HostGator is a company I use as well (yes, I’ve paid for hosting from two different companies for years) and they have the option of paying for hosting month to month.

The monthly amount works out to be a bit higher than Bluehost (and you don’t get a free domain as with Bluehost), but it’s great for anyone who wants to be able to pay a little at a time. Yay for options!!

Rest assured, you will end up with the very same site in the end. (It’s sorta like buying Doritos® from Target or buying them at Walmart. I mean, there might be a few differences in the store experience, but what matters most is that you end up with those lovely chips in your hands. And by the way, is there a better chip? Oh my stars I must confess my love for Doritos®.)

Alright, here’s how to get started…

Step 1: Go to HostGator.com

hostgator main page

Click the View Web Hosting Plans button to start.

Step 2: Choose a hosting package

There are three options here. Choose a plan from Hatchling, Baby or Business. Which to choose?

4-day Sale Tip:

If you’re taking advantage of the 4-day sale, I would choose the 6-month plan. It works out to be about $2.50 a month, so about $15 out of pocket today. And then you’re covered for 6 months. (Note the price will probably be back to regular price at the 6-month mark. So, if you want to purchase a longer term, you can do so…and still get 45% off.)

I typically choose the Baby Plan simply because that way I can host unlimited domains on one account. This comes in handy when I add projects down the road and need a separate domain for my new project (common plight among bloggers). However, if you only have one site in mind, the Hatchling Plan will suffice. You can upgrade to a Baby Plan or Business Plan at any time.

hostgator packages

Use the dropdown menu under the plan of your choice to choose how often you want to pay.

Obviously, the longer period of time you choose results in a lower monthly price. But, you must be prepared to pay the full amount at once. So for example, if you choose to pay for 1 year, you’ll pay just under $100 right away. If you choose to pay monthly, the monthly fee is higher, but you only have to pay about $8 at a time (plus the cost of a domain and domain privacy if applicable).

Note: If you use the coupon code HEYAMYLYNN during checkout, you’ll get 30% off your first payment. (So, if you choose to pay monthly, the discount applies to your first month only – 30% off of $8. If you choose to pay 1 year in advance, you’ll get 30% off $100.)

Once you’ve chosen the plan of your choice from the dropdown menu, click the Order Now button.

Step 3: Choose a domain name

Domain tip:

If you want, you can register your domain elsewhere. I use Namecheap.com to register my domains. In July use coupon code DOJU to get a discount, making most domains about $10 for a year.

If you are just starting out and do not have a domain name, select the “Register a new domain” option and type in the domain you’d like to use. You do not have to type your desired extension (.com, .net, etc.) into the field. Simply choose it from the dropdown menu to the right. I always recommend a .com extension.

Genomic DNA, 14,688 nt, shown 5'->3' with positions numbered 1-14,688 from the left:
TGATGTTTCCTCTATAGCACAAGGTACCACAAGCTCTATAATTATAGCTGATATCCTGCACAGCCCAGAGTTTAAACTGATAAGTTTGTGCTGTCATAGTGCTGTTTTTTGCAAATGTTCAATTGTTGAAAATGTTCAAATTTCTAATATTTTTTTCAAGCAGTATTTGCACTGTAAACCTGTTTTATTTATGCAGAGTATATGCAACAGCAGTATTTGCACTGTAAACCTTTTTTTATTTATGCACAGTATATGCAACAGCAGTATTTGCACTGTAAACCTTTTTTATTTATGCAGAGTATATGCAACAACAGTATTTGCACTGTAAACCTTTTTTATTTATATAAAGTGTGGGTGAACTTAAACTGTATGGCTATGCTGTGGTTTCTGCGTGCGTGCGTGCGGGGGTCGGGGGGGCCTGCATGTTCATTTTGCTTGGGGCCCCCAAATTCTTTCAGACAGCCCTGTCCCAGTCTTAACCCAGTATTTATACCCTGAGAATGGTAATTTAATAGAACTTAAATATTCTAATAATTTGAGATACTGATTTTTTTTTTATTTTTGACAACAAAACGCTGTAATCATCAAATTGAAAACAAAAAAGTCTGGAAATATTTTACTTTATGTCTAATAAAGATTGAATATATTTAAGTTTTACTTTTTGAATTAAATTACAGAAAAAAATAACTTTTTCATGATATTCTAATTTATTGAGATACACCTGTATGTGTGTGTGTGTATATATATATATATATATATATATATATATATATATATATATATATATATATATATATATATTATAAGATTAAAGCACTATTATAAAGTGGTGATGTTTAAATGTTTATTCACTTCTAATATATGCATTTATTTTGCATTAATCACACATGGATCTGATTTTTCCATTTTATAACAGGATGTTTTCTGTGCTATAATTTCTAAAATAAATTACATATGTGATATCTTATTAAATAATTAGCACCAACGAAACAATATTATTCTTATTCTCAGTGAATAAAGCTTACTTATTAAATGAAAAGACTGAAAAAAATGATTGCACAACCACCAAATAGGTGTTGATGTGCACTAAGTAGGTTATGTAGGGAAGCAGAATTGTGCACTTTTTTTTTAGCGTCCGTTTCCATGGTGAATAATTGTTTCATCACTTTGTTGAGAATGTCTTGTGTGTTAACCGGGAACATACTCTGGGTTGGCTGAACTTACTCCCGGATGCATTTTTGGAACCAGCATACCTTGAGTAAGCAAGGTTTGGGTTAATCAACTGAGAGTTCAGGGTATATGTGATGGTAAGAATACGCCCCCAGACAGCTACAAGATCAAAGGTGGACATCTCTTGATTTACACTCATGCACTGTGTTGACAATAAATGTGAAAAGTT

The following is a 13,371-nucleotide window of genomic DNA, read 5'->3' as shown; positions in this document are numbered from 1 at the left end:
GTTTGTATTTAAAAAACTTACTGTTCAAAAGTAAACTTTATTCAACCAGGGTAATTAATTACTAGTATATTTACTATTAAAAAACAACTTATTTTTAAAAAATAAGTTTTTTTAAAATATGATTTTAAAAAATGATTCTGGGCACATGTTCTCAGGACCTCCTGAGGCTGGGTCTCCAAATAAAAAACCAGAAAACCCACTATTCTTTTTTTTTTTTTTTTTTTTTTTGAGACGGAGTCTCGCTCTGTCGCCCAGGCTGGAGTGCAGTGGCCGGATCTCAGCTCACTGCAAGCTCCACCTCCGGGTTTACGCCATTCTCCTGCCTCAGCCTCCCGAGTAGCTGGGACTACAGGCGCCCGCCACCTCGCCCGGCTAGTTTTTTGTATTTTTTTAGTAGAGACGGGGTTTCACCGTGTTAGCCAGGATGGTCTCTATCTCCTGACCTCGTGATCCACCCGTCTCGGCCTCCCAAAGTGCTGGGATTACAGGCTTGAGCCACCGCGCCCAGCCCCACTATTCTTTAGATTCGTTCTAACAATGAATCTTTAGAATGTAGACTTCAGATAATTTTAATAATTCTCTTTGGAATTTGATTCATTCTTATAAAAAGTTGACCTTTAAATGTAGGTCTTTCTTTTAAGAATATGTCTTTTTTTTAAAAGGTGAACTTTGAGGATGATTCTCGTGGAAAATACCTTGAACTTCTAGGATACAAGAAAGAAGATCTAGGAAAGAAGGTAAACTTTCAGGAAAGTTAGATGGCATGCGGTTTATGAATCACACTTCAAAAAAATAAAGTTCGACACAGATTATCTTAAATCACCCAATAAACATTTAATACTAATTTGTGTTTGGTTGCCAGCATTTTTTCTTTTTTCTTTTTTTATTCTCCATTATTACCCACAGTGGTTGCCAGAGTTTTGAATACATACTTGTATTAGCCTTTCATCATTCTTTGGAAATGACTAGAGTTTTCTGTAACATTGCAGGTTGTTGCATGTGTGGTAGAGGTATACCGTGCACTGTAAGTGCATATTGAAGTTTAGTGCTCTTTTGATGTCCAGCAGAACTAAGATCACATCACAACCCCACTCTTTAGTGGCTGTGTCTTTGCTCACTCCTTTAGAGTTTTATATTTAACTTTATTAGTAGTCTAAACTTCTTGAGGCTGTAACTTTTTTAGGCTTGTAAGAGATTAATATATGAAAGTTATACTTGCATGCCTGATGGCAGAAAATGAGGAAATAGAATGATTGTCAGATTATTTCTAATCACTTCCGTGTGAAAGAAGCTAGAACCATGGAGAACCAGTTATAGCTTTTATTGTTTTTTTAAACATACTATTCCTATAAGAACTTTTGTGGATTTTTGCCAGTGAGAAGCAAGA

Already have a domain name? If so, select the “I already own this domain” option and type in your full domain (with extension) into the field.

Note: If you are using your existing domain elsewhere, this will not interfere with your other site. This is simply a way to identify your account. Once this new site at HostGator is set up and ready to go, you can then “point” your existing domain from your old site to this new one. So, you don’t have to worry that typing in your domain here will mess anything up that you’ve got going elsewhere. :)

What if your chosen domain is not available?

unavailable domain

It’s very possible the domain you are hoping to register is not available in which case you’ll need to choose something different. I know this can be discouraging, but just press through! Here are more tips about choosing a domain name.

Step 4: Decide if you want to buy your domain with other extensions

Once you choose an available domain, you’ll get the green light and it will be added to your cart. Note that your domain will cost you about $13-$15 for a year. You will only pay this fee once a year, not every month.

hostgator domain available

HostGator will also ask you if you’d like to register other domains similar to the one you’ve chosen, but with different extensions. You can opt to purchase these for an additional fee. Because I’m not a huge brand, I typically do not do this. However, it’s up to you.

Step 5: Enter your account info

Next you will need to confirm your hosting package and billing cycle. (Don’t worry, I know this image says I’ll get 20% off but I’ll enter a coupon code later which will override this and give me the greater discount. At this point, just confirm how often you want to pay.)

hostgator account info

Also, you need to choose a username and Security Pin for logging into your HostGator account.

Next, enter your billing information and whether you’d like to pay with a credit card or via PayPal.

Step 6: Choose addons

In the Hosting Addons section, I highly recommend opting for the Domain Privacy Protection, but the rest of the services are not necessary so I uncheck those boxes.

domain privacy

Note: if you are not registering a new domain but using an existing domain, the Domain Privacy Protection option will not be available to you here (although I highly recommend you opt for it wherever your domain is registered).